Showing strong and effective leadership when we need it most, President Trump addressed the nation Wednesday night and unveiled a two-pronged program of health and economic actions to deal with the coronavirus pandemic.

The president’s action plan should win bipartisan support to respond to the most serious health and humanitarian crisis our nation has faced in my nearly seven decades.

“We are all in this together,” the president correctly said. “We must put politics aside, stop the partisanship.” He called on America to fight the pandemic “together as one nation and one family.”


We can only hope that those on both sides of the political aisle will heed his call to respond as one nation and one people, as our leaders have done so often in our past when facing a crisis.

While the coronavirus pandemic is a medical crisis, President Trump pointed out that it “is not a financial crisis.”

That’s a crucial point we should all remember. This pandemic is unlike the savings and loan crisis of the late 1970s, the tech bubble in the late 1990s, or the real estate bubble of 2007. Our nation’s economic fundamentals are strong.

There is no underlying economic fault that must be corrected before our economy can recover. As the president noted, “our banks and financial institutions are fully capitalized and incredibly strong.”

Unemployment is consistently at 50-year lows and we have 1 million more job openings than people unemployed. The Atlanta Federal Reserve’s GDPNow forecasting model is projecting 3.1 percent gross domestic product growth for the first quarter of this year, with only three weeks left in the quarter.

When the coronavirus pandemic subsides – and it will – our economy and the financial markets will come roaring back.

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Nonetheless, whether a reaction or an overreaction, the stock market’s recent decline has dramatically demonstrated that there will be economic pain in the interim. Protecting American workers has always been the president’s top priority and he made clear Wednesday night that it remains so.

To ease that pain for American workers, the president promised to take “unprecedented” action to financially protect the workers who must stay home and miss work because they are ill, quarantined or caring for others infected with the coronavirus. And he called on Congress to take legislative action to extend that relief.

In addition, President Trump said he has instructed the Small Business Administration to provide capital to communities impacted by the virus by extending low-interest loans to help small businesses overcome the disruptions that are occurring and will occur as we address this virus.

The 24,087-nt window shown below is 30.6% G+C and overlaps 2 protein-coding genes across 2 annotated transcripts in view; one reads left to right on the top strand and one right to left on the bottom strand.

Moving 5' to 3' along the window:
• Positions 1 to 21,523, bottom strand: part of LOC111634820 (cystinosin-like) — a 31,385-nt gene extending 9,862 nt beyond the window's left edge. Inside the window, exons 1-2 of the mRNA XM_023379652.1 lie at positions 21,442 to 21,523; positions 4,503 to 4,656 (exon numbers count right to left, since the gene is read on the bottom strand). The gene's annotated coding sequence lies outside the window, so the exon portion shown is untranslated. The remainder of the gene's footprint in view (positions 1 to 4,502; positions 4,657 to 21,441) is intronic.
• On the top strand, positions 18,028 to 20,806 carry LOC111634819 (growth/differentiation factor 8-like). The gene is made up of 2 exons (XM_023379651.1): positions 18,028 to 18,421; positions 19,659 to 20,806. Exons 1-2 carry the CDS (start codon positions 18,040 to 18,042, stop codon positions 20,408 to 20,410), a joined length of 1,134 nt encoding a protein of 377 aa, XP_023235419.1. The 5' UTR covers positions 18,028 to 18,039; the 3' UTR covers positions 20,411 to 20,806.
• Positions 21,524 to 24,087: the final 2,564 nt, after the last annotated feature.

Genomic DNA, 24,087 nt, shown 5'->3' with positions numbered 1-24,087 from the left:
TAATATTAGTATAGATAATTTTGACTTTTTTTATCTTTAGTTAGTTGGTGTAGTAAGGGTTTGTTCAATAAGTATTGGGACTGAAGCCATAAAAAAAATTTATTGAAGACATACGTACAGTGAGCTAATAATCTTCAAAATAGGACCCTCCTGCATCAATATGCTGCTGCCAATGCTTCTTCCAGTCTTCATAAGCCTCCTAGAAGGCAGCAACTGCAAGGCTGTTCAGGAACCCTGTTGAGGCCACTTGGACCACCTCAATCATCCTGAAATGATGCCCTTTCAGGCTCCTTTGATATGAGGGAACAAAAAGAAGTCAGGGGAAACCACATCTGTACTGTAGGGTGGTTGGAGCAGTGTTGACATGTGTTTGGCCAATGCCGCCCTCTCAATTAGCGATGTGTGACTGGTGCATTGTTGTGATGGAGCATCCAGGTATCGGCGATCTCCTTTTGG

The president asked Congress to expand the funds available for this program for small businesses by an additional $50 billion. This is a major expansion and its benefits should reverberate across the economy.

The $50 billion will be instrumental in helping small businesses stay in business and retain their employees as they deal with the temporary disruptions the coronavirus is causing. This is a good investment in the businesses and jobs that drive our economy.

Using his emergency authority, President Trump said he is also instructing the Treasury Department to defer income tax payments currently due April 15 without interest or penalties for individuals and businesses negatively impacted by the coronavirus. This will provide our economy with an additional $200 billion in liquidity.

Finally, the president called on Congress to grant Americans immediate payroll tax relief that he hopes Congress will consider “very strongly.”

In 2009, under President Barack Obama, Congress authorized a 2 percent payroll tax cut. It sounded like President Trump wanted a larger cut. This would put additional money in the pockets of American workers while we deal with this crisis.

In a broader economic context, the President is suspending all travel from Europe (with the exception of the United Kingdom) to the U.S. While necessary to limit the spread of the disease caused by the coronavirus, there will be some negative economic implications (cargo from Europe will be allowed into the U.S., although people transporting cargo will not).


On the positive side, the coronavirus appears to be on the decline in China and South Korea. The Trump administration is reevaluating the restrictions and warnings currently in place with respect to those nations and will consider the possibility of an “early opening.”

That could reopen essential supply chains and help China fulfill its obligation to purchase $200 billion in U.S. goods under the Phase One trade deal with China.

Americans should take heart. As President Trump stated, “no nation is more prepared or more resilient than the United States.” We have a highly qualified team headed by Vice President Mike Pence that is organizing our fight against the coronavirus and we have a president who is “marshaling the full power of the federal government and the private sector to protect the American people.”


The coronavirus knows no party lines. It is indiscriminate. As a unified nation, we can address this virus effectively and aggressively. The president is doing everything within his powers and has issued a call to action to Congress.

It is up to our congressional leaders to respond. Honestly, I hope – and, in my heart of hearts, I believe – that they will.